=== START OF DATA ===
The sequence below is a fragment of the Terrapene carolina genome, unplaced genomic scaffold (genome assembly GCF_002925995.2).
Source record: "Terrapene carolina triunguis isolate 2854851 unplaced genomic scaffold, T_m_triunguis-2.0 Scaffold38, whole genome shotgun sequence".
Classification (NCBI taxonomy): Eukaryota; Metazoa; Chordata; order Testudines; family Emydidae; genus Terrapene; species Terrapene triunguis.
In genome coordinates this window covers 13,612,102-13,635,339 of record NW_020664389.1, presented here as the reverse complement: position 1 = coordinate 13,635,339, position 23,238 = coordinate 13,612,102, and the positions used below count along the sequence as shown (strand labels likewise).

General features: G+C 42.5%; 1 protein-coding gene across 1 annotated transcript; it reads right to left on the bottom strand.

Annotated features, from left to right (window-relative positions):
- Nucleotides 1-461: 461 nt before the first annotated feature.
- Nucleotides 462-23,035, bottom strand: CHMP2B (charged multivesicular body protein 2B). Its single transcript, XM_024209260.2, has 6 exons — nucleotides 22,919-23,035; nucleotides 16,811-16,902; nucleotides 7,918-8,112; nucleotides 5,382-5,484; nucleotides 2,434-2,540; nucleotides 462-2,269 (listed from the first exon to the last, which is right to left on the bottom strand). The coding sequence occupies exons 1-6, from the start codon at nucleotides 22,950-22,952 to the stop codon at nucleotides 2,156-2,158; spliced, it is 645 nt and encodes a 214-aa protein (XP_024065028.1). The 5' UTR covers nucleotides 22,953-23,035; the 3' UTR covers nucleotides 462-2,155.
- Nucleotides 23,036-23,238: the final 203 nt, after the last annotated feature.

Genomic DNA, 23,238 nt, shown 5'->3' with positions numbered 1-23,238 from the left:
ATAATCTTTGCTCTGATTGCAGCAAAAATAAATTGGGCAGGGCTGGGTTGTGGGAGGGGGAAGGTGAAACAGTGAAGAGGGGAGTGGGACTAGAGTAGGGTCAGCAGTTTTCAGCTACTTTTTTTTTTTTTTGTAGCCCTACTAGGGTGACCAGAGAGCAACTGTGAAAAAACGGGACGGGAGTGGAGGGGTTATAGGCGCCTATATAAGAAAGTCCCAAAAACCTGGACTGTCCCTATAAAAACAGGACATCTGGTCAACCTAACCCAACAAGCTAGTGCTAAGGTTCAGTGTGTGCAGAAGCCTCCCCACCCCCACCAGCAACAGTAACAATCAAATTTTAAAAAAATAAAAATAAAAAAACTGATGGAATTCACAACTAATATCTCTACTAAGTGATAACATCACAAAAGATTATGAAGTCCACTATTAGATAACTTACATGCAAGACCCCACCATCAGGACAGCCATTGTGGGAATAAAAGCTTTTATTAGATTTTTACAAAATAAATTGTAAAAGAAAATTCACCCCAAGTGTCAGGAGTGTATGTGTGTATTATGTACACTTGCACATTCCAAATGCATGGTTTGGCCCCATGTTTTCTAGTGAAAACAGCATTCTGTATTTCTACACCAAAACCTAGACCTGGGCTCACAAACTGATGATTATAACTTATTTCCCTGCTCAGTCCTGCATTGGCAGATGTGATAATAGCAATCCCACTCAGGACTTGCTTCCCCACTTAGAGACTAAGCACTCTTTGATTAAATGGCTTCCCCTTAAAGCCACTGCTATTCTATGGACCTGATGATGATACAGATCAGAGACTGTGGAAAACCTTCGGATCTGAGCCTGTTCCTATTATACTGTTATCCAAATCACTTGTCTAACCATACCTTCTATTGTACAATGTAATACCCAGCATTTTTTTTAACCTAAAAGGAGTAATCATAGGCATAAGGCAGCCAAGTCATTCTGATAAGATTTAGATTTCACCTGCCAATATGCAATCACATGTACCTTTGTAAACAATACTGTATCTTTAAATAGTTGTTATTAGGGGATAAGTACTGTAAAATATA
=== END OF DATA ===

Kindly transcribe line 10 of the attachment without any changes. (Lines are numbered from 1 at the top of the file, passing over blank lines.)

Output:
Genomic DNA, 23,238 nt, shown 5'->3' with positions numbered 1-23,238 from the left: